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Environmental fate & pathways

Biodegradation in water: screening tests

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Endpoint:
biodegradation in water: screening tests
Type of information:
experimental study
Adequacy of study:
supporting study
Reliability:
2 (reliable with restrictions)
Rationale for reliability incl. deficiencies:
study well documented, meets generally accepted scientific principles, acceptable for assessment
Principles of method if other than guideline:
The biodegradation of cyanuric acid in representative anaerobic systems was described. Primary settled domestic sewage to which cyanuric acid was added was allowed to become, or was made, anaerobic to examine cyanuric acid levels. Anaerobic mixed liquor containing 14C-cyanuric acid tracer solution; anaerobic nutrient broth with mixed inocula from sewage plant effluent and muds and soils, which also contained added cyanuric acid, were studied. 14CO2 evolved was carried by N2 through a bubble trap containing NaOH solution. This solution plus rinsings were analysed for 14C activity by liquid scintillation counting. Approximately 2 × 106 dpm were used per experiment.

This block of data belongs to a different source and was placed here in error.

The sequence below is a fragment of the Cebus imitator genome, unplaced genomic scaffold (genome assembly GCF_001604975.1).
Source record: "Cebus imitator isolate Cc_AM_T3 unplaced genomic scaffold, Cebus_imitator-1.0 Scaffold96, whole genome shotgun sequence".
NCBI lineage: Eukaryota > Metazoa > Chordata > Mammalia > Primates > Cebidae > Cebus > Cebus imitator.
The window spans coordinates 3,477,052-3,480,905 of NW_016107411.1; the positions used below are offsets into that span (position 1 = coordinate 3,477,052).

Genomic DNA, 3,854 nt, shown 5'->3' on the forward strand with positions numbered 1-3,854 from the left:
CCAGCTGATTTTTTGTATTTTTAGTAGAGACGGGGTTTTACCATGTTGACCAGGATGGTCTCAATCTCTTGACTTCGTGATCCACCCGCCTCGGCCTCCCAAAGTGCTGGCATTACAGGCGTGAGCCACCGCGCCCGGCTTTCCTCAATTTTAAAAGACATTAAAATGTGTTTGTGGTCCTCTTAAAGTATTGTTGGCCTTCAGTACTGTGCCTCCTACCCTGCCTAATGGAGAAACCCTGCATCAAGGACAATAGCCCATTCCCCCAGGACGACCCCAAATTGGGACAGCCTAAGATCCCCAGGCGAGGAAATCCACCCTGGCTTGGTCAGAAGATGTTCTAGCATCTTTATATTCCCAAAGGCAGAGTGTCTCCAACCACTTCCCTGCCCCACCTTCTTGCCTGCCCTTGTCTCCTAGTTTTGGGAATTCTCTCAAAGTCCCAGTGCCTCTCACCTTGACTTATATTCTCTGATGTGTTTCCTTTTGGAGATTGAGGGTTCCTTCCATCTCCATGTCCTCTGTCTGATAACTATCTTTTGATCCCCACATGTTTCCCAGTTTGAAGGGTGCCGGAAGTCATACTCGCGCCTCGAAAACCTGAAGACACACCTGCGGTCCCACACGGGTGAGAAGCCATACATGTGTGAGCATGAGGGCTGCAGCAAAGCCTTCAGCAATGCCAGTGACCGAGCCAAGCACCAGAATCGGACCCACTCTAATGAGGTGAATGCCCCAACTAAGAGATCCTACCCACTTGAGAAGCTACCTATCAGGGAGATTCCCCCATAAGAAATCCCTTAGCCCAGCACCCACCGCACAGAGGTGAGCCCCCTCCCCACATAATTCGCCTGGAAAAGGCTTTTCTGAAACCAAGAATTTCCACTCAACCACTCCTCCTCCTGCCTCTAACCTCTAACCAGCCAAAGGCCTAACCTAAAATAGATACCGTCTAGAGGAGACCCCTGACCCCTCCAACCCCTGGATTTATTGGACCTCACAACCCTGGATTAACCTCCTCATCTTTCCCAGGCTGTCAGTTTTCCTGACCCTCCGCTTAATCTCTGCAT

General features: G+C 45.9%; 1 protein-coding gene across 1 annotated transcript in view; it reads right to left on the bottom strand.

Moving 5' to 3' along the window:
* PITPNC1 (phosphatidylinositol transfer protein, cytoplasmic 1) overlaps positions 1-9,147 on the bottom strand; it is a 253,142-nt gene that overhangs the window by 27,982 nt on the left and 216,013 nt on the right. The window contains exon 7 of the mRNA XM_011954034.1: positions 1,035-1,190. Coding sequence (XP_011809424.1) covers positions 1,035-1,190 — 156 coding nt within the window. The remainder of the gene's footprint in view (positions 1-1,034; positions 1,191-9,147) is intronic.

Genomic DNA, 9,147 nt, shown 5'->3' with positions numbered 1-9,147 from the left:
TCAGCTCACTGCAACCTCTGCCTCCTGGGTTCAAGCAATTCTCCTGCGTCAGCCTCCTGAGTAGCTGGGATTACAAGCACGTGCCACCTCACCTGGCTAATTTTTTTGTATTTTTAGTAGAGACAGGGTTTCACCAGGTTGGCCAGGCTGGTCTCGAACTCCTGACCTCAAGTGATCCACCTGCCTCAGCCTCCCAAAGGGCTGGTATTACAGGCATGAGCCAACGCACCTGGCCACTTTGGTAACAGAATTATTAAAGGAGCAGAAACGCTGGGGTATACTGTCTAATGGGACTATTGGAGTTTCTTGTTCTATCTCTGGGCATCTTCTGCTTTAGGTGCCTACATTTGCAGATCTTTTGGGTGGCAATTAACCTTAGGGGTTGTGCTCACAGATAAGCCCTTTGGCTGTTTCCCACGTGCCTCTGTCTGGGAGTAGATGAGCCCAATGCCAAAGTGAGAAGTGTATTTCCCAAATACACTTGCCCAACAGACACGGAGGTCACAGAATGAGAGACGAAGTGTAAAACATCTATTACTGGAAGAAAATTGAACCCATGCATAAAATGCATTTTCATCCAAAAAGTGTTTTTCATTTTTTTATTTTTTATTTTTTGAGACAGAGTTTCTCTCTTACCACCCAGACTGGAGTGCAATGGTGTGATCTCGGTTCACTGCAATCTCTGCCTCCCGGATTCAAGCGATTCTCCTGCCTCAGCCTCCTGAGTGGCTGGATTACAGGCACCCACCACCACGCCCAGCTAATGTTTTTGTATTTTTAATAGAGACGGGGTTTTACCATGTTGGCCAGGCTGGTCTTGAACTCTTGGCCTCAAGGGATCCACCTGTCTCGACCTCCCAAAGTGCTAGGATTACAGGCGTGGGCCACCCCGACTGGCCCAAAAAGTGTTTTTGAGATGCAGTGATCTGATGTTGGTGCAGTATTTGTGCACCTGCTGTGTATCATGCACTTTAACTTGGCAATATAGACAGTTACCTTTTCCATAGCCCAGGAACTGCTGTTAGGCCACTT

GLP compliance:
no
Oxygen conditions:
anaerobic
Inoculum or test system:
other: anaerobic sewage, mixed liquor and nutrient broth
Details on results:
Anaerobic sewage:
If primary settled domestic sewage to which cyanuric acid was added was made anaerobic the cyanuric acid concentration was reduced by 25 – 50% in 48 h, and complete disappearance of the cyanuric acid was observed within 72 – 96 h. The total Kjeldahl nitrogen after the three week incubation rose from 65 μg/mL to 209 μg/ml, and the ammonia nitrogen rose from 52 μg/ml to 191 μg/mL. As the nitrogen equivalent of 430 μg of cyanuric acid per ml is 140 μg/mL, all of the ammonia and Kjeldahl nitrogen increase was accounted for by conversion of cyanuric acid.

Anaerobic mixed liquor: